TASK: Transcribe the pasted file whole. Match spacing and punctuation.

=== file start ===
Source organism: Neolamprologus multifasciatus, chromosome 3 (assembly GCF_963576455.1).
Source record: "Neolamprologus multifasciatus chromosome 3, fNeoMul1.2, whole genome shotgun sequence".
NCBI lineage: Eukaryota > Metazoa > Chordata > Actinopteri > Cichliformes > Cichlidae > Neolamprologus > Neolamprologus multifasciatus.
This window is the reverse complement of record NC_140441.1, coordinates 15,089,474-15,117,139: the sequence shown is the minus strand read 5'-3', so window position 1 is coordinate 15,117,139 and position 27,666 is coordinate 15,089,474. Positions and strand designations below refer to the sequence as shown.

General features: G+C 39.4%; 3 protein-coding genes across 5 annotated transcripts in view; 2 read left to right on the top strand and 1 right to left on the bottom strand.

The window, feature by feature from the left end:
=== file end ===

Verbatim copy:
Source organism: Neolamprologus multifasciatus, chromosome 3 (assembly GCF_963576455.1).
Source record: "Neolamprologus multifasciatus chromosome 3, fNeoMul1.2, whole genome shotgun sequence".
NCBI lineage: Eukaryota > Metazoa > Chordata > Actinopteri > Cichliformes > Cichlidae > Neolamprologus > Neolamprologus multifasciatus.
This window is the reverse complement of record NC_140441.1, coordinates 15,089,474-15,117,139: the sequence shown is the minus strand read 5'-3', so window position 1 is coordinate 15,117,139 and position 27,666 is coordinate 15,089,474. Positions and strand designations below refer to the sequence as shown.

General features: G+C 39.4%; 3 protein-coding genes across 5 annotated transcripts in view; 2 read left to right on the top strand and 1 right to left on the bottom strand.

The window, feature by feature from the left end: